You might be surprised to hear that Thomas Riley originally created what went on to become the modern tattoo machine in 1891, basing his device on the rotary technology of the electric engraving pen invented by Thomas Edison.
Although tattoo machines have evolved and improved ever since, the basic technology has remained the same. However, the future of body art might be quite different if these weird and wonderful tattoo technologies take off.
Even so, it is important to note that some aren’t strictly tattoos, as they don’t use ink!
1. 3D robot tattoo machine
Image credit: Screenshot taken from appropriate audiences Vimeo
In 2014, three former students from France unveiled a machine capable of tattooing computer-generated designs on willing participants via a 3D printer. This divided many in the body art community, as some rejected the idea of non-human tattooing, while others were intrigued by what it could achieve.
Known as “Tatoué” (tattooed in French), the machine is undergoing constant development, with the creators looking for partnerships in the design and technology sectors. However, it could have various applications away from body art.
For example, one designer used Tatoué to tattoo a leather iPad cover with electric circuits made of bare conductive electric ink for use as a keyboard. But the designers are more interested in assisting actual tattoo artists, despite criticism and condemnation.
2. Augmented reality tattoo app
We know that unless you undergo laser removal treatment, tattoos are a lifelong commitment, which means you must carefully contemplate the design before getting ‘inked’. However, you never really know how a tattoo will look until it is a permanent fixture on your skin.
But now there is an app that helps you visualise a tattoo before going under the needle. InkHunter uses augmented reality to let you try out a variety of tattoos or even your own design.
“Our next step is to involve tattoo artists and connect them with our users – their potential clients,” notes Oleksandra Rohachova, CEO of InkHunter. “In doing so, our app will become a funnel which starts with people who are just thinking about having a tattoo.”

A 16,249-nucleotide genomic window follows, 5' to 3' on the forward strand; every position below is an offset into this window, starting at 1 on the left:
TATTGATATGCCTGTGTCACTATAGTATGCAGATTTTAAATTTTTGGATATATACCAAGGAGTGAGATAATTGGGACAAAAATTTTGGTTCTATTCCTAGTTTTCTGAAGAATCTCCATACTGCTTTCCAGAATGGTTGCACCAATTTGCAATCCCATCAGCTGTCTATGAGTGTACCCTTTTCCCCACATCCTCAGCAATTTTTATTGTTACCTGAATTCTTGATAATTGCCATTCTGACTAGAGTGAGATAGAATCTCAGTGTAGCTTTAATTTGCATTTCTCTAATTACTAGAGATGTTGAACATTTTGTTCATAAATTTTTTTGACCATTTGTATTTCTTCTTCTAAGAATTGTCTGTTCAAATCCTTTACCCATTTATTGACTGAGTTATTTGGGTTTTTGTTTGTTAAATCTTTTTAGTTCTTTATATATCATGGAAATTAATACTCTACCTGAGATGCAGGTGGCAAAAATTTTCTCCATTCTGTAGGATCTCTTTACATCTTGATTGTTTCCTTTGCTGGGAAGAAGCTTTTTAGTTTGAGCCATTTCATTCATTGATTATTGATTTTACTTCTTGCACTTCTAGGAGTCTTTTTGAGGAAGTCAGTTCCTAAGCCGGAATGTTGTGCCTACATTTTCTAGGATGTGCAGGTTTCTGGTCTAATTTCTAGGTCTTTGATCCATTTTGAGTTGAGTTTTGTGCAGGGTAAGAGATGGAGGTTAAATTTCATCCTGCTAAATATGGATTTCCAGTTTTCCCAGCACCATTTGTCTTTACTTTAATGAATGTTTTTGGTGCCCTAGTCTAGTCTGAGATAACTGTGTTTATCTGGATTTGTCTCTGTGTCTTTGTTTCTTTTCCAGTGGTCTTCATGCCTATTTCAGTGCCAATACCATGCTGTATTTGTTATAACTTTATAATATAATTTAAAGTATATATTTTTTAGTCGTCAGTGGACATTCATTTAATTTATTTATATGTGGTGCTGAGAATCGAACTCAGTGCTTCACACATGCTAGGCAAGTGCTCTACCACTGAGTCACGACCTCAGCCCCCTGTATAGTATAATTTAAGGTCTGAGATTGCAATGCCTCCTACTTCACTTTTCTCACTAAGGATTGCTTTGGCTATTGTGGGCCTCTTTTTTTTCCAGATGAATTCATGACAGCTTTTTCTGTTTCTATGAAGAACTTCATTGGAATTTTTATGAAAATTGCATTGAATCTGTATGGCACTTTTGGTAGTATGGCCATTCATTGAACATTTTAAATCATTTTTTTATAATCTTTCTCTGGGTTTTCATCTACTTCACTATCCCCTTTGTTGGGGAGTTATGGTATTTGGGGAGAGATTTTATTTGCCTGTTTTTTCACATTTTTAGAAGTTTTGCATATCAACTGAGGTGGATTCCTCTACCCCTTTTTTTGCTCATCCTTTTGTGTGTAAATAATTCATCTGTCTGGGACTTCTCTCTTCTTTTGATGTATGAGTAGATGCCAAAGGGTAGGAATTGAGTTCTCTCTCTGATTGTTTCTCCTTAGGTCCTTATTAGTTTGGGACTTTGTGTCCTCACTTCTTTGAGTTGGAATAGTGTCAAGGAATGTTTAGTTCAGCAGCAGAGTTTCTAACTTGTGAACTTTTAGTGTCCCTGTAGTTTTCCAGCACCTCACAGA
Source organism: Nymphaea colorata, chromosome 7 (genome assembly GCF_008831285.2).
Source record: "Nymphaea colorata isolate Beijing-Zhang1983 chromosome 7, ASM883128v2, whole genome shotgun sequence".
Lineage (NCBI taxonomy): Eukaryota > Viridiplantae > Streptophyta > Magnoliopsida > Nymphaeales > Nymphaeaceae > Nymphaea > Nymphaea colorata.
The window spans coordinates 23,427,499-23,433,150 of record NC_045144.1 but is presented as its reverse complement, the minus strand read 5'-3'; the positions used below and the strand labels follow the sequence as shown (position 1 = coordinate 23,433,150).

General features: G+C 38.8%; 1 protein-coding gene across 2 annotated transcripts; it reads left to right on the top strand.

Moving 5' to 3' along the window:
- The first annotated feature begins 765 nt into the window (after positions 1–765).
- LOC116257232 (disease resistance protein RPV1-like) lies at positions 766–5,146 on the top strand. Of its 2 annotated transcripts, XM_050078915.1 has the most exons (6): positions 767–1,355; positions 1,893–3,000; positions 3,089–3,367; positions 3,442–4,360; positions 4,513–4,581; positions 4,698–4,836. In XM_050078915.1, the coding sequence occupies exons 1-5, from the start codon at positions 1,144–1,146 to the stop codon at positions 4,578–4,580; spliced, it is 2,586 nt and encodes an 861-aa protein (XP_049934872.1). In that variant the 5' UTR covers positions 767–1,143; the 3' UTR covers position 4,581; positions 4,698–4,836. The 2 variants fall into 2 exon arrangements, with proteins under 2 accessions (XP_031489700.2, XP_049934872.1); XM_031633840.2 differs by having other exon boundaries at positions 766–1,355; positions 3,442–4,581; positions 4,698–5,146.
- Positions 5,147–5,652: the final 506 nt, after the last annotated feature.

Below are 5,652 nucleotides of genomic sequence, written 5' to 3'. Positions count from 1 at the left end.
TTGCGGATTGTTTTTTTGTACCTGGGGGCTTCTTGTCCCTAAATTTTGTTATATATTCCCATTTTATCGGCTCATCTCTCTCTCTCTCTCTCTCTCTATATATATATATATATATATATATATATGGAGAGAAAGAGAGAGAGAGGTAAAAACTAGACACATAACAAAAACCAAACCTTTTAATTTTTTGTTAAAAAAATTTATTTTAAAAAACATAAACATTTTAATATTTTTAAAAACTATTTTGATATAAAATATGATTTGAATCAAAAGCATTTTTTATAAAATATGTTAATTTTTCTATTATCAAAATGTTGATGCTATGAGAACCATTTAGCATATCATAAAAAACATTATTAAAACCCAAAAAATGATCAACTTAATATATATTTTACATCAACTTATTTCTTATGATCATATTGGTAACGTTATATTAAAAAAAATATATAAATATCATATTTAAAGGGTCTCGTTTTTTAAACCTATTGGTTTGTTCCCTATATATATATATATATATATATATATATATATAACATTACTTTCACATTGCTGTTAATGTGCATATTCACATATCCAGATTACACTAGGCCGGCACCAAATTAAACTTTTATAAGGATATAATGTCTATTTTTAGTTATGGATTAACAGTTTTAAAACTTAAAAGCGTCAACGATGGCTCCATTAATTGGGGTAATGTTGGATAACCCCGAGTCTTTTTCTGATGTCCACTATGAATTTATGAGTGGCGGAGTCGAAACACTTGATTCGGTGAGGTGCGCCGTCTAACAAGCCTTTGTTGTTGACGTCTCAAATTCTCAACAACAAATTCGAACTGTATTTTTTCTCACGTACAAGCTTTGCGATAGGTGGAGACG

3. Microphone tattoos
Image copyright: Motorola
It has to be said that some tattoos are remarkable pieces of art, which deserve acclaim for their beauty. But technology giant (and Google owned) Motorola feels as though tattoos could serve an additional purpose other than just aesthetic appeal.
A couple of years ago, Motorola submitted a patent application for a neck tattoo that could also double-up as a smartphone microphone. It did not go into detail whether the “electronic skin tattoo” would be permanent though.
The patent application did however reveal that the neck tattoo would pick up sound by reading the “fluctuations of muscle or tissue in the throat” and send it to a connected device via Bluetooth or NFC technology.
4. LED tattoos
Image credit: Rogers/Omenetto. Via: Techreview
Researchers at the University of Pennsylvania are developing silicon and silk implantable devices that can sit under the skin like a tattoo. In theory, they could carry LEDs and turn your skin into a screen.
But while many will be intrigued by the idea of having interactive ink, the developers are more interested in medical applications, such as photonic tattoos that could show blood-sugar readings, or even conformable electrodes that might interface with the nervous system.
“Current medical devices are very limited by the fact that the active electronics have to be ‘canned,’ or isolated from the body, and are on rigid silicon,” says Brian Litt, associate professor of neurology and bioengineering at the University of Pennsylvania.
5. Magnetic tattoos
Image credit: U.S. PATENT AND TRADEMARK OFFICE
Motorola aren’t the only company that believe tattoos can be used for phone-related purposes. Nokia has also submitted a tattoo-based patent; only this time it involves a magnet that tingles when your phone rings.
The tattoo would be enriched with metallic compounds that will be demagnetised before embedded in the skin. When healed, the ink will be re-magnetized and thus sensitive to magnetic pulses, which could be emitted by a phone.
“All the mobile phone companies have R&D labs that look very far into the future,” reveals Ian Fogg, analyst for IHS Screen Digest. “Typically, these patents are coming out of the longer-term development programs. Any practical applications may still be years off.”
So, would you want to get any of these “tattoos” in the future? As opposed to ink, it seems as though some of these technologies would require surgery rather than laser treatment to get rid of.